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ravenousveggie

Thoughts on veggie food, work, play and life in general

Monthly Loves – August

For the first time in many years I managed a short break in August. Normally I have been the one who is happy to work whilst others have holiday with their families. Its less crowded and cheaper out of season! But this year was different and it was good!

On our trip to Dorchester we went to Vivo Lounge.  One of a chain of ‘Lounges’ they have a very good vegetarian and vegan menu and fabulous cocktails.  Definitely worth finding your nearest one for a good night out.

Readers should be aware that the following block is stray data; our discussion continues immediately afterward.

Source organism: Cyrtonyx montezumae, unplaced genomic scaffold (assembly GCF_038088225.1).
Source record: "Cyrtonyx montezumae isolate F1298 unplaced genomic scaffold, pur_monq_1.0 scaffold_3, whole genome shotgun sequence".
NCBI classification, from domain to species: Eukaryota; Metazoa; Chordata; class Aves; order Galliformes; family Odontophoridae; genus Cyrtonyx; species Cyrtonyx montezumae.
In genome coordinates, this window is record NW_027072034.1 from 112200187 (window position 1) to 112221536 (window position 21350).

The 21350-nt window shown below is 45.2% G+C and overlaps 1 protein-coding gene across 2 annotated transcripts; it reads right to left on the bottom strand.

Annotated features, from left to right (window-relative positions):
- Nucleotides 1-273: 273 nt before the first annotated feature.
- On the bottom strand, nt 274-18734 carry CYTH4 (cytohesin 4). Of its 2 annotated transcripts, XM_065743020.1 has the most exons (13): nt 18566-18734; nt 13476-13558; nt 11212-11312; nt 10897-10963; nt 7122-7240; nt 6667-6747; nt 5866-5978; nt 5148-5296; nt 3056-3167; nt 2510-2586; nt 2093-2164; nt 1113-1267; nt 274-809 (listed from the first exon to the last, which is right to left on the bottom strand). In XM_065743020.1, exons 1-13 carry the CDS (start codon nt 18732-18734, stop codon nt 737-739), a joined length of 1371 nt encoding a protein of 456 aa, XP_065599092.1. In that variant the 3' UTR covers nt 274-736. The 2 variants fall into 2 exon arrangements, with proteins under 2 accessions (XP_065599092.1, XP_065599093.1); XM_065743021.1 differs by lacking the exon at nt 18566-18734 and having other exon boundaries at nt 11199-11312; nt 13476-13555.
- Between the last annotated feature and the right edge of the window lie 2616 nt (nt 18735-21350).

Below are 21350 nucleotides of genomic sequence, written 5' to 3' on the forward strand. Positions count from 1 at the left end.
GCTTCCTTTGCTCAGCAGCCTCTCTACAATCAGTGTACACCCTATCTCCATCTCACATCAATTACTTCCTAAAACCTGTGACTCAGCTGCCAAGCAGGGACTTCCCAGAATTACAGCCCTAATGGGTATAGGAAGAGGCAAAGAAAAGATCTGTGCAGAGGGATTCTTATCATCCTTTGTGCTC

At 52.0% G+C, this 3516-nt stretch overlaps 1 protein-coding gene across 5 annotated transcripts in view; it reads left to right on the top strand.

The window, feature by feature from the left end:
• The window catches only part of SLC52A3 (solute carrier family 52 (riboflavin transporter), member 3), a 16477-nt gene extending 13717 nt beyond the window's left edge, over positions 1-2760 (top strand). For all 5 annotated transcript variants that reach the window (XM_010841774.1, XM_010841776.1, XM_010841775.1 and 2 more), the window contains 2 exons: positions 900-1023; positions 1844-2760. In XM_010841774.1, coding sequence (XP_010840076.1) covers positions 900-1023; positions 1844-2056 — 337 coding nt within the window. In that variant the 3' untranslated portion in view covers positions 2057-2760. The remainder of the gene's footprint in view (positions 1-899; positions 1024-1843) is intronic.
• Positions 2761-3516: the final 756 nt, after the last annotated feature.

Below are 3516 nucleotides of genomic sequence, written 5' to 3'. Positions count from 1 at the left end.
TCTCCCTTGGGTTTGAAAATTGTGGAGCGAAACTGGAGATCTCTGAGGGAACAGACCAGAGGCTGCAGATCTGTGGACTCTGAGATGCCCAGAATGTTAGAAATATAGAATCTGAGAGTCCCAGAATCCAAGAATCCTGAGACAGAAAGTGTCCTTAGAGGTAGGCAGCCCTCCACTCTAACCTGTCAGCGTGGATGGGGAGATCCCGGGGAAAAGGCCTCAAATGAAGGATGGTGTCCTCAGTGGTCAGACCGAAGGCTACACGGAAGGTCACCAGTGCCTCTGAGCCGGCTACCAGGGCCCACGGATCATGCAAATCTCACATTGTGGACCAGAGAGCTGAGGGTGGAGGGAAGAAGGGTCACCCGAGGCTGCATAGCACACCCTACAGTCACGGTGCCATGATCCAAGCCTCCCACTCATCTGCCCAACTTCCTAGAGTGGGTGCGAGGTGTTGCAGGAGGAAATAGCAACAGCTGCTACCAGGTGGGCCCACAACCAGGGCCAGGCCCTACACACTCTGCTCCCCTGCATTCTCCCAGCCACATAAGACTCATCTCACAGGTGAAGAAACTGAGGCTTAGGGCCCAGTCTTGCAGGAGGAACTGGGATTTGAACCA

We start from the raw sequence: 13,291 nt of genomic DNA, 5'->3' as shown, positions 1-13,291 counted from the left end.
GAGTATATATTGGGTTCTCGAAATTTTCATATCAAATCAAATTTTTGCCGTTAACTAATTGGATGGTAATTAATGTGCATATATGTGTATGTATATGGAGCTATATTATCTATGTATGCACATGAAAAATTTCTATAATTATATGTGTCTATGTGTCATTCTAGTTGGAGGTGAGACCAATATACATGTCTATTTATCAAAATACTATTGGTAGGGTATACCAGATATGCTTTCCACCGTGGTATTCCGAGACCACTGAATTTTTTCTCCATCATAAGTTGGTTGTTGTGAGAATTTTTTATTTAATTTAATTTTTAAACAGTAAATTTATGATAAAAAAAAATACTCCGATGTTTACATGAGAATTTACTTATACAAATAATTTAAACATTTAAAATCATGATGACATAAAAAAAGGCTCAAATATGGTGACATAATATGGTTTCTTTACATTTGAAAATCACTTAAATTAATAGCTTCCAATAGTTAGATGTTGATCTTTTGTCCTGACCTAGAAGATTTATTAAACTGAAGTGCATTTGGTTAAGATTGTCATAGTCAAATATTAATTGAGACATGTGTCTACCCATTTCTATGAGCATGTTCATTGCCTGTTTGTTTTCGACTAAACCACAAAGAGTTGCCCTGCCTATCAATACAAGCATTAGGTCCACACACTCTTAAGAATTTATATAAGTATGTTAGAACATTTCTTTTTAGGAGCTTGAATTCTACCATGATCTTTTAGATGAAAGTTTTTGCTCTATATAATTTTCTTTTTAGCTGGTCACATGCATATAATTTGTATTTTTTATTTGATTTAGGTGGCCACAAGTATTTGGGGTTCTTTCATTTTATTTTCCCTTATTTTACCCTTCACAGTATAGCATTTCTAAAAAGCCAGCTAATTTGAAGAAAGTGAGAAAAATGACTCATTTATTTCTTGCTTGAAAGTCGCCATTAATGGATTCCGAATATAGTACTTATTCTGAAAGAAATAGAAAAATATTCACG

The King and Thai – an excellent family run Thai restaurant which caters really well for vegetarians and vegans.

The Hendover Cafe – another family run business offering breakfasts, lunches and tapas evenings.  Great friendly service and good quality food. 

We finished off August with a visit to The Woking Food Festival.  This was well run and had a multitude of stalls selling lovely vegetarian and vegan food.  From sauces to pies there was so much choice! Although being surrounded by so much food made me loose my appetite, I can recommend the dosa, sauces and pickles from Ollo Foods.  

Woking also has a lovely food walk in between the two parts of the Peacock shopping centre (Market Walk).  A great range of food stalls and a lovely fruit and veg stall selling everything from broccoli to kohlrabi and mooli.  A real treat and a good reason to go back to Woking!

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Monthly Loves – September

Another busy September, however this year I managed a  week away and came across some lovely things: